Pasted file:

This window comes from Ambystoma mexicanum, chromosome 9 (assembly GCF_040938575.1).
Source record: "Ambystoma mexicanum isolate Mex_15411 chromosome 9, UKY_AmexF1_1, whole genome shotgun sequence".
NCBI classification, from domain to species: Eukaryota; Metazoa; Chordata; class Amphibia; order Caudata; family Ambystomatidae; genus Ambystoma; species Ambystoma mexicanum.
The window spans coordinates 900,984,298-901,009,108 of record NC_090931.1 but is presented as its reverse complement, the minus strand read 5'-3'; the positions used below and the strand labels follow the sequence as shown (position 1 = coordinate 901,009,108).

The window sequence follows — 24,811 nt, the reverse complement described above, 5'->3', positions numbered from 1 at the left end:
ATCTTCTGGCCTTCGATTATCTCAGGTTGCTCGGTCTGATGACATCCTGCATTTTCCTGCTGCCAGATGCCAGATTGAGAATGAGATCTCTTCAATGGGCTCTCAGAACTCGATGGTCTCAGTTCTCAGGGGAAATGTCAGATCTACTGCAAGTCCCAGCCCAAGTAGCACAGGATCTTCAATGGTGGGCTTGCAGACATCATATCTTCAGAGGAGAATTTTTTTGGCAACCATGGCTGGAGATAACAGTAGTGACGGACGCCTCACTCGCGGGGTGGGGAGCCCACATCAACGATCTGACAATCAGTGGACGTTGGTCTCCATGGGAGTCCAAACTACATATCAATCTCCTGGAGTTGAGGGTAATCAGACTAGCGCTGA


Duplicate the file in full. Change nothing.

This window comes from Ambystoma mexicanum, chromosome 9 (assembly GCF_040938575.1).
Source record: "Ambystoma mexicanum isolate Mex_15411 chromosome 9, UKY_AmexF1_1, whole genome shotgun sequence".
NCBI classification, from domain to species: Eukaryota; Metazoa; Chordata; class Amphibia; order Caudata; family Ambystomatidae; genus Ambystoma; species Ambystoma mexicanum.
The window spans coordinates 900,984,298-901,009,108 of record NC_090931.1 but is presented as its reverse complement, the minus strand read 5'-3'; the positions used below and the strand labels follow the sequence as shown (position 1 = coordinate 901,009,108).

The window sequence follows — 24,811 nt, the reverse complement described above, 5'->3', positions numbered from 1 at the left end:
ATCTTCTGGCCTTCGATTATCTCAGGTTGCTCGGTCTGATGACATCCTGCATTTTCCTGCTGCCAGATGCCAGATTGAGAATGAGATCTCTTCAATGGGCTCTCAGAACTCGATGGTCTCAGTTCTCAGGGGAAATGTCAGATCTACTGCAAGTCCCAGCCCAAGTAGCACAGGATCTTCAATGGTGGGCTTGCAGACATCATATCTTCAGAGGAGAATTTTTTTGGCAACCATGGCTGGAGATAACAGTAGTGACGGACGCCTCACTCGCGGGGTGGGGAGCCCACATCAACGATCTGACAATCAGTGGACGTTGGTCTCCATGGGAGTCCAAACTACATATCAATCTCCTGGAGTTGAGGGTAATCAGACTAGCGCTGA